> supplementary information
Supplementary information for:
M. Wexler (2003). Voluntary head movement and allocentric perception of space. Psychological Science, 14, 340-346.
In Experiments 2 and 3, subjects performed backwards-and-forwards head movements (voluntary and involuntary). These movements we measured by a headtracker; the information from the headtracker was used, in real time, to create optic flow in a cloud of dots displayed on a computer screen, as shown in Fig. 1.
Note that only the dots (and not the edges of the screen, or anything else for that matter) were visible to the subject.
To explain why the dots moved the way they did, I will first have to explain a particular invariance of optic flow. As far as I know, this invariance was first noticed by Jacques Droulez, was first described in Wexler, Lamouret & Droulez (2001), and is related to the induced effect in binocular vision.
Consider the situation depicted in Fig. 2a. An observer approaches a rotating surface. The approach component of the relative motion results in a radially expanding optic flow, shown on the left. The rotation of the surface gives rise to a kind of linear contraction optic flow, shown on the right.
Now, consider the configuration in Fig. 2b. The observer is approaching a (differently) rotating surface, but this surface recedes, at the same speed as the observer. Since there’s no relative translation between the observer and the surface, there isn’t any radially expanding or contracting optic flow. On the other hand, the surface, which is now tilted in depth about a vertical axis and which also rotates about a vertical axis (compare to surface in Fig. 2a), produces a linear expansion optic flow, perpendicular to that of the surface in Fig. 2a.
Here’s the interesting bit. If the lengths of the arrows are adjusted just right—in other words, if the relative speeds of the translation and rotation satisfy a certain relation—the optic flows depicted in Figs. 2a and 2b are approximately the same. This is illustrated in Fig. 2c. Put differently: the rotation in Fig. 2a can approximately cancel the translation, resulting in the purely rotational optic flow of Fig. 2b.
The reason why I’ve been saying “approximately” and using wiggly equal signs is that, strictly speaking, this invariance is only true in the limit of small objects (or, technically, for first-order optic flow). But, for the size of the stimuli used in these experiments, the components of optic flow that violate the above invariance are practically invisible. A mathematical derivation of all this can be found in Wexler et al. (2001).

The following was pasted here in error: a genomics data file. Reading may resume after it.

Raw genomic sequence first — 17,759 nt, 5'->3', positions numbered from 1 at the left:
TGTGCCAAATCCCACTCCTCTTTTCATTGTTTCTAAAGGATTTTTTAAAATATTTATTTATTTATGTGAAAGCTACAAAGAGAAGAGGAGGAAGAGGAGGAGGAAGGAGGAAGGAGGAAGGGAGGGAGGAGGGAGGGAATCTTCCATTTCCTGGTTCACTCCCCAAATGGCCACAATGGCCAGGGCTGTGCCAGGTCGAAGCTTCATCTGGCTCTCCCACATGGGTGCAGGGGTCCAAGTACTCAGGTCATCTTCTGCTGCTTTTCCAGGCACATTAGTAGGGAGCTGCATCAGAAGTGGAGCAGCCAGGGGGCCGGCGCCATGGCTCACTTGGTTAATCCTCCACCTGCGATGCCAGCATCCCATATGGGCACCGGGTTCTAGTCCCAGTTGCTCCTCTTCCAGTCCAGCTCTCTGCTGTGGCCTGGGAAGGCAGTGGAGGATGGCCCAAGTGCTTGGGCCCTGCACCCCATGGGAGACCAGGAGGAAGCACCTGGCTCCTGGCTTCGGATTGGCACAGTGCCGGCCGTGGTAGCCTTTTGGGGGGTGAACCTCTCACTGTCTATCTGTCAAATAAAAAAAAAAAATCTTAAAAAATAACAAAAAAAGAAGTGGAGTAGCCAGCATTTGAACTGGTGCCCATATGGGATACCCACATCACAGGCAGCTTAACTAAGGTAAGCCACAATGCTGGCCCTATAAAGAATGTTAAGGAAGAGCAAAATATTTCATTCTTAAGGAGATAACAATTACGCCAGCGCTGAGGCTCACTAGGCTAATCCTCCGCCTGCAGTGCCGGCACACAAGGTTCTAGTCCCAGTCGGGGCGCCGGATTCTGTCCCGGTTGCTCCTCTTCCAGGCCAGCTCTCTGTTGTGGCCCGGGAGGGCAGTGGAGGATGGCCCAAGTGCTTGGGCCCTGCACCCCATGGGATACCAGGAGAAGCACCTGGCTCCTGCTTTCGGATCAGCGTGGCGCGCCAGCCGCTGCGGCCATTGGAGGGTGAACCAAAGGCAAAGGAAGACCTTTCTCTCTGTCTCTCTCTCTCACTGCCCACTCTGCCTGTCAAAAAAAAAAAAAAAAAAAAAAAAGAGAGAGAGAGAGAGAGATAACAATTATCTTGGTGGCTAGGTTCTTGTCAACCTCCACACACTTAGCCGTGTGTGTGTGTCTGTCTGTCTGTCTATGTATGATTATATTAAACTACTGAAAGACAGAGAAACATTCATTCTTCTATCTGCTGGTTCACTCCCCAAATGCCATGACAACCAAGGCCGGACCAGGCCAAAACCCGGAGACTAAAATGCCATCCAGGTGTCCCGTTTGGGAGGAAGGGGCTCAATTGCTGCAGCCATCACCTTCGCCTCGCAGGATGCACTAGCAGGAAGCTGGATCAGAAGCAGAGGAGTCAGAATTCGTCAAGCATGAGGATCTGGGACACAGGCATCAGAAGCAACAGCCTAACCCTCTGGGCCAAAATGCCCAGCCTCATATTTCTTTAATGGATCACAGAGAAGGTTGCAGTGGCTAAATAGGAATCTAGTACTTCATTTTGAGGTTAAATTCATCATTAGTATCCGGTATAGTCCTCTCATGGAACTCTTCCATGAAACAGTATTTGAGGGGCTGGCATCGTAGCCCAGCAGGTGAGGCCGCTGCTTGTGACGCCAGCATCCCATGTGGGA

Now we can go back to Fig. 1. The moving observers, if they are presented with just the right optic flow (and they were), can perceive two different 3D scenes.
The observer may perceive the red object: a plane whose center is fixed in space (but which moves relative to the observer, who is himself moving), and which undergoes a rotation about a horizontal axis (the object is seen sideways). This is just the configuration described in Fig. 2a. Or, the subject may perceive the black object, whose center moves in space so as to remain at a fixed distance from the observer, and which rotates about a vertical axis: the configuration of Fig. 2b.
The brain often interprets ambiguous moving stimuli in such a way as to minimize perceived speed (cf. apparent motion and the aperture problem). In the situation shown in Fig. 3, however, there is a dilemma: should we minimize relative or egocentric speed (in which case the black solution should be preferred), or absolute or allocenteric speed (which should bias towards the red solution)? In Wexler et al. (2001), we showed that there is a very strong allocentric bias. This is surprising because the retinal image, which is often considered to be the main or even sole input to vision, is egocentric.
In this article (Wexler, 2003), I show that this allocentric bias is much stronger when observers move actively than when they are displaced passively.